Rodin Reworked 2019
With Rodin Reworked, the paint that Adad Hannah applies over photographs of Auguste Rodin’s sculptures comes into view like some kind of alien matter, interrupting the material circumstances of both sculpture and photography. The paint is viscous and amorphous, but it also has an energetic force. The result is that Hannah’s lively gestures of pigment appear to interact with Rodin’s gesturing bodies.
Hannah has been working with Rodin over an extended period of time. What does it mean for a contemporary artist to “work with” a long-deceased historical artist? There is certainly an element of paying homage to the earlier artist, but this sustained relationship goes beyond that to become a genuine conversation across time. In Rodin’s work, Hannah has found a generative source (or sounding board) for his own, twenty-first century interrogation of images and bodies. More precisely, Hannah’s repeated encounters with Rodin allow him to explore a tension between still and moving images, and simultaneously, a tension between still and moving bodies.
In some of Hannah’s past projects, the engagement with Rodin resulted in outright re-makes of specific artworks. The Burghers of Seoul, 2006 (based on the famous multi-figure monument, The Burghers of Calais, 1889) is a prime example of that impulse. Rodin’s sculpture was disturbing when it first appeared because it so clearly subverted the monumental tradition: the six male figures are not grouped symmetrically or settled into conventional heroic poses, but instead are represented mid-movement – each figure striding, swaying, bending or hesitating. In Hannah’s moving-image version, the uniformed men replicating the Rodin burghers’ bodily states are motorcyle couriers, citizens of Seoul who spend their days travelling through the city. In the artwork, as they awkwardly hold their designated poses, they become living monuments to twenty-first century urban movement and communication.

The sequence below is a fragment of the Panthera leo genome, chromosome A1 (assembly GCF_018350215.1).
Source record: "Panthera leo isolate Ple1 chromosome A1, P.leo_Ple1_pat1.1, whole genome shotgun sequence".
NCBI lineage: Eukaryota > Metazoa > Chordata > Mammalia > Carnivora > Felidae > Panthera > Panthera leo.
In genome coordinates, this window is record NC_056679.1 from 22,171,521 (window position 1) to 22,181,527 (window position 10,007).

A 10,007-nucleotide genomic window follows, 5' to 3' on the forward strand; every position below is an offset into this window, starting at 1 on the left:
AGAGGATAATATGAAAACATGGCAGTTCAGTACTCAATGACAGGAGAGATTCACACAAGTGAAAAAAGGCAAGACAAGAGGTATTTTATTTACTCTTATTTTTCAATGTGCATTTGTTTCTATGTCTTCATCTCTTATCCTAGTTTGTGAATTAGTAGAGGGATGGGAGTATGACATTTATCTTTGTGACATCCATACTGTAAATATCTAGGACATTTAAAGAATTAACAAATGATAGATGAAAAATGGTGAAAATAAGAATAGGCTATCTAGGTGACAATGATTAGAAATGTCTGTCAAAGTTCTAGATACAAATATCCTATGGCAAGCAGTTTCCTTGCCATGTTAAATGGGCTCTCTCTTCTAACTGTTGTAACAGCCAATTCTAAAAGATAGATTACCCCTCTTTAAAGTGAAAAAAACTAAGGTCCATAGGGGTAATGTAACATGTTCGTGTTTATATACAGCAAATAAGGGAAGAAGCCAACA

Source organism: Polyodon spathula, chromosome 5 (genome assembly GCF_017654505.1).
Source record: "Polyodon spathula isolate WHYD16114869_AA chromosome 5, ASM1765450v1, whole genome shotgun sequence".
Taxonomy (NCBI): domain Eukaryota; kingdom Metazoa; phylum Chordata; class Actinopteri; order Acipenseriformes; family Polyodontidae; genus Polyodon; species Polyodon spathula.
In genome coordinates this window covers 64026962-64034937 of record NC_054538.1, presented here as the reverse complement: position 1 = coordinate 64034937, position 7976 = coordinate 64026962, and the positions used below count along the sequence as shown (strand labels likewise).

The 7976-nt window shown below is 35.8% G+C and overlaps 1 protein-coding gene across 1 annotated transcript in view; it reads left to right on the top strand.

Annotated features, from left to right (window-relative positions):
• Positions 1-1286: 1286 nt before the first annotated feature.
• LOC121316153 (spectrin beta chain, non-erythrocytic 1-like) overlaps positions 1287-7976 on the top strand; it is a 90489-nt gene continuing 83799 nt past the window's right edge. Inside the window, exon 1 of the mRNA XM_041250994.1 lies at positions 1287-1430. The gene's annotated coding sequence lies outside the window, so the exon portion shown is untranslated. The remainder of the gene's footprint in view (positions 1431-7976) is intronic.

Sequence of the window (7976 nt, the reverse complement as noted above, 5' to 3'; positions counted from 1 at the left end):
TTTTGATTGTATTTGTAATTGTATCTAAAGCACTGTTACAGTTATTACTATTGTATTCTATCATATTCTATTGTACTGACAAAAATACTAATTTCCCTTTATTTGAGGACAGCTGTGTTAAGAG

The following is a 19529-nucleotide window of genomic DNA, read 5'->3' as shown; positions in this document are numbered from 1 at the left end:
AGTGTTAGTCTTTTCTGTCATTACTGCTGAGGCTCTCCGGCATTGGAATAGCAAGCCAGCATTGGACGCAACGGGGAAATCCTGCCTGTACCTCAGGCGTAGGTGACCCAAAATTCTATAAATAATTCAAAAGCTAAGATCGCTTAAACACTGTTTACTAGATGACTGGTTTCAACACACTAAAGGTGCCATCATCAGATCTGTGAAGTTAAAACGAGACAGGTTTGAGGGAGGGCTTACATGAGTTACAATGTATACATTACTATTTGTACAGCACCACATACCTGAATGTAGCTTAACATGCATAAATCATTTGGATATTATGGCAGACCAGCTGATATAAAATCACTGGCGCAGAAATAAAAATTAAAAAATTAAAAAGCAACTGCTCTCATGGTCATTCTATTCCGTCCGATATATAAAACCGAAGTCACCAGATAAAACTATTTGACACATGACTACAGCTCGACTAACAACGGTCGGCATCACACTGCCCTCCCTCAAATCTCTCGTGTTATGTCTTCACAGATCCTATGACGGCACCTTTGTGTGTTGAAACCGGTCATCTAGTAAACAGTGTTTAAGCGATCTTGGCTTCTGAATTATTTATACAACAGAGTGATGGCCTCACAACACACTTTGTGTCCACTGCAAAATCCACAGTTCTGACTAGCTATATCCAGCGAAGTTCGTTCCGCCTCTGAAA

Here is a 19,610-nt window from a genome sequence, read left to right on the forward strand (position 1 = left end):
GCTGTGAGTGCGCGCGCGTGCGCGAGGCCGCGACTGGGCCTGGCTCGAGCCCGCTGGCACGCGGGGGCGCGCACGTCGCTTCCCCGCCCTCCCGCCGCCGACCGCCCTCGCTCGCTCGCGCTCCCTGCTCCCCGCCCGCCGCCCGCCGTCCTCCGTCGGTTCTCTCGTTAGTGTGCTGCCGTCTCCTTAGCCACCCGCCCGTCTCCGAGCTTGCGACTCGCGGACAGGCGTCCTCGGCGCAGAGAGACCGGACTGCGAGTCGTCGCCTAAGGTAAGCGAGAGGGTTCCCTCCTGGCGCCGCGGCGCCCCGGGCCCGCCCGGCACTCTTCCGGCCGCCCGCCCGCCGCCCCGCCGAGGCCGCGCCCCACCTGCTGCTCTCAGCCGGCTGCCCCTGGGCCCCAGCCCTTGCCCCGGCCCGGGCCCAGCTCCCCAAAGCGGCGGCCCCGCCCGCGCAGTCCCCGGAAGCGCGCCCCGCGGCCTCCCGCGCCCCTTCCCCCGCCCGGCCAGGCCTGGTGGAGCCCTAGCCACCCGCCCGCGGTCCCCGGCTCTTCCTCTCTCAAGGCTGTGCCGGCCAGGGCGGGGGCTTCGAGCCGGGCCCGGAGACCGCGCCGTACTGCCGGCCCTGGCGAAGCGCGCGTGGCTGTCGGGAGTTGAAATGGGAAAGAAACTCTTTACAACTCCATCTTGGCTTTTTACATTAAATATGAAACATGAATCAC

In this recent body of work, as with some of the earlier Rodin-oriented projects, it is the relationship between sculpture and photography that comes into focus, even while the expressivity of moving/gesturing bodies is still key. The art historian Rosalind Krauss has written that “the surface of the body, that boundary between what we think of as internal and private, and what we acknowledge as external and public, is the locus of meaning for Rodin’s sculpture.” This value accorded to the surface of the body rings true for Hannah, but in the Rodin Reworked artworks it is also the surface of photographs which is at stake. It’s useful to know that Rodin himself developed a habit of drawing directly onto photographs of his works-in-progress or finished works. But Hannah is actually painting on the glass protecting the image, and not on the photographs themselves, and what this does is complicate the very question of surface. Hannah’s painterly marks lie neither on the surface of the sculptures nor on the surface of the photographs, and instead the paint seems to hover mid-air, and between media. These mysteriously detached marks have life-like agency, that energizes and re-activates both sculptures and photographs, giving new life to those remnants of the past.
Dr. Johanne Sloan
Department of Art History, Concordia University